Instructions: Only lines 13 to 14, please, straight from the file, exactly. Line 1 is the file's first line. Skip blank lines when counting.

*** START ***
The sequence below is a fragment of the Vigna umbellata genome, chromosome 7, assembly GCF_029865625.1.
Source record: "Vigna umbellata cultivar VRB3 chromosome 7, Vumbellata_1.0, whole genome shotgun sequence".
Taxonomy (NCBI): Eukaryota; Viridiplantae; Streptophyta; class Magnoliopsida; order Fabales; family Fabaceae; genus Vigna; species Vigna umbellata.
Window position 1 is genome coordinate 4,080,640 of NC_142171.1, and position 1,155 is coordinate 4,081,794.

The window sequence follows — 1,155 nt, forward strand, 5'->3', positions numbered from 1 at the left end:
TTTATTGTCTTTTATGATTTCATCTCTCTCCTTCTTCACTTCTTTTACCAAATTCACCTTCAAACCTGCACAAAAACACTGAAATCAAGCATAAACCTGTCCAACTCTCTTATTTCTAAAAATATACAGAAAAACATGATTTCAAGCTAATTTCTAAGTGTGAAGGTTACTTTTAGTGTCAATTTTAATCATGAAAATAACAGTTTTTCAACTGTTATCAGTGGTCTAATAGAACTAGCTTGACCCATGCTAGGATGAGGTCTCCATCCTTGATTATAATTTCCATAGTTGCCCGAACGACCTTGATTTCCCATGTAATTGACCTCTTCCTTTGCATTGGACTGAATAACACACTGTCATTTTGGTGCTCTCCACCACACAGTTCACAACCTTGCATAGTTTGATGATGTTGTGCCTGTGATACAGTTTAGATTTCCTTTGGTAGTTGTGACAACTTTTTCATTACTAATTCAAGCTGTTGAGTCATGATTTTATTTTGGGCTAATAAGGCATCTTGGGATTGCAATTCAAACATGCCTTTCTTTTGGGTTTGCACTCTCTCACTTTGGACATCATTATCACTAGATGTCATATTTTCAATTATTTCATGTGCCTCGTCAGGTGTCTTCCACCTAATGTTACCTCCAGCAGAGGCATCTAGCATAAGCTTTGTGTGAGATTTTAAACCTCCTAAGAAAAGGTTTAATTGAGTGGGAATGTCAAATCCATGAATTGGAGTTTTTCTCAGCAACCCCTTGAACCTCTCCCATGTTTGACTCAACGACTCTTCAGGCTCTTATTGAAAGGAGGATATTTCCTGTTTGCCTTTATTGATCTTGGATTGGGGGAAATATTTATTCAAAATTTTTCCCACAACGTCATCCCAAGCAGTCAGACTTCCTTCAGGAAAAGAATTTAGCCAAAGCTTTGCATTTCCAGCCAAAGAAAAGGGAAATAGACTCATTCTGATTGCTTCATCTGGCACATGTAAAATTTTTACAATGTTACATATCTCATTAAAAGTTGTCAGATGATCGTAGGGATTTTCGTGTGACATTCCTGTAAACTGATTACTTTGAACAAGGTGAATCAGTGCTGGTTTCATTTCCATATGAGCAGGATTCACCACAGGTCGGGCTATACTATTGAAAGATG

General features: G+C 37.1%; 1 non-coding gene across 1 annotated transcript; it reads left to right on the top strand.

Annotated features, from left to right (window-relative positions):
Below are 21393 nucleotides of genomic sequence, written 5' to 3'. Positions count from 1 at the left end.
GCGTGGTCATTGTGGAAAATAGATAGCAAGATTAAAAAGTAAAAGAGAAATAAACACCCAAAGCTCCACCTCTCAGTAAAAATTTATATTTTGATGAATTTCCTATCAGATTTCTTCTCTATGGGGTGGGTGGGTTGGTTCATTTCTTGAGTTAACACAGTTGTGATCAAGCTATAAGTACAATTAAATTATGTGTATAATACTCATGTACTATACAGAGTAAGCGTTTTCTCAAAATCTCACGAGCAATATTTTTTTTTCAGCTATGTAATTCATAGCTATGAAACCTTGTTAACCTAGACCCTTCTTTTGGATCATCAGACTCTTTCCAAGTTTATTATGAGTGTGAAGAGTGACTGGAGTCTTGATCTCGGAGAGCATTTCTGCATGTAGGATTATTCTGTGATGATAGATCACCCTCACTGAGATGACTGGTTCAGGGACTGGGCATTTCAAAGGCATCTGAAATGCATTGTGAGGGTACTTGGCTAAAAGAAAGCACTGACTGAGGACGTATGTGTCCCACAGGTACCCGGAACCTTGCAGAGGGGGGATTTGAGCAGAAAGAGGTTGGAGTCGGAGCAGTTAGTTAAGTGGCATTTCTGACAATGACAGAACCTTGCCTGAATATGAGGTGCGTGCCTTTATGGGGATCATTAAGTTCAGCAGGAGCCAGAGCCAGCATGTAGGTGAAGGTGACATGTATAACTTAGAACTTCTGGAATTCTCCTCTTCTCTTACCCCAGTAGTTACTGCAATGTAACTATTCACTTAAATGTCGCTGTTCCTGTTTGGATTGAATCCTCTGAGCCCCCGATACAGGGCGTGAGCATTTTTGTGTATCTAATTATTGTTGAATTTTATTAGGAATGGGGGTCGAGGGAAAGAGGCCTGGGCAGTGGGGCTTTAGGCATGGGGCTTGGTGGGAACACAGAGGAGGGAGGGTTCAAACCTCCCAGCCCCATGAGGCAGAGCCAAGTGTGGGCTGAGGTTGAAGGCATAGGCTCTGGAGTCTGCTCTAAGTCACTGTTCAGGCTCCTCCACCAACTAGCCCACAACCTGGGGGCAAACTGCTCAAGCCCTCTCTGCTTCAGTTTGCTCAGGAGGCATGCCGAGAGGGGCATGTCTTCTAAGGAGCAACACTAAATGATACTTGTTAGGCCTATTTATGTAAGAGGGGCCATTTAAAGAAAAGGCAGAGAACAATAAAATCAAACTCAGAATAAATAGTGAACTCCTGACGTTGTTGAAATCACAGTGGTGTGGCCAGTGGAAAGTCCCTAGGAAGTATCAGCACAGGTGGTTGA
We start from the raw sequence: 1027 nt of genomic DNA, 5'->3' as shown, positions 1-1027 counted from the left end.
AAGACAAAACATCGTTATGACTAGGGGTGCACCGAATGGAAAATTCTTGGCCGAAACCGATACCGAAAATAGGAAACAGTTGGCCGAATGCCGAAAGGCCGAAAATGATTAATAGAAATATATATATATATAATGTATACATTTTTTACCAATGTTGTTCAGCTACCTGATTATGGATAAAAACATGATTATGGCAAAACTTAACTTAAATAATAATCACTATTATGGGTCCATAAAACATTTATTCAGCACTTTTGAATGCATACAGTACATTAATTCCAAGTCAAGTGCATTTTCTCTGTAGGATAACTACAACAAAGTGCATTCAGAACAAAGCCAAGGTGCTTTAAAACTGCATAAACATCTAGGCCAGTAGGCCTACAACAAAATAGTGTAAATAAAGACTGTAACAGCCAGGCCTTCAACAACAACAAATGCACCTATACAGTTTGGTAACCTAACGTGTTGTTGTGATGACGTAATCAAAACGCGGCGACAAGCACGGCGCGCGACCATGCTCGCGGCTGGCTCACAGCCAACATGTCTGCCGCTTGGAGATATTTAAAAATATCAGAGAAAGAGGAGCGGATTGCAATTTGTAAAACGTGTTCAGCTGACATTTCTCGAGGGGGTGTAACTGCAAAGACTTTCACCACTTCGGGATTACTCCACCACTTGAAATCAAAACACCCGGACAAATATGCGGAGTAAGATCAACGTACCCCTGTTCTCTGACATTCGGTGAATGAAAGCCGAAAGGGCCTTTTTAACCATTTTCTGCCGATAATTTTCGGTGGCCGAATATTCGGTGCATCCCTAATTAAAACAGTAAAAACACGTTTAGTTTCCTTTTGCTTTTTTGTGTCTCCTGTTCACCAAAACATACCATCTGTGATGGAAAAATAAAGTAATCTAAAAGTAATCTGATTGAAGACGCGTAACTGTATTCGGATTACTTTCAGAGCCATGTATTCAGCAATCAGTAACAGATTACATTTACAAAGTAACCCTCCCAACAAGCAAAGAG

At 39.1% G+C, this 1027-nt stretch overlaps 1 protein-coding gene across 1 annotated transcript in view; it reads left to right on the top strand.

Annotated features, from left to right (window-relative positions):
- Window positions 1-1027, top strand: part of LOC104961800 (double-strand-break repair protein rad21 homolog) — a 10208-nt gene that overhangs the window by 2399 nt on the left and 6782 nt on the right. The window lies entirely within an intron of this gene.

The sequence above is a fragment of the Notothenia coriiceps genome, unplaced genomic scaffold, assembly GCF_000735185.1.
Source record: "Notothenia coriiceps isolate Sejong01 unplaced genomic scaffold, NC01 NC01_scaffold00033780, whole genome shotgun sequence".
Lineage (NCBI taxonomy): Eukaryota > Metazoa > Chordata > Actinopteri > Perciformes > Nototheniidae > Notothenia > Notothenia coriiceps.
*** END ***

At 39.1% G+C, this 1027-nt stretch overlaps 1 protein-coding gene across 1 annotated transcript in view; it reads left to right on the top strand.

Annotated features, from left to right (window-relative positions):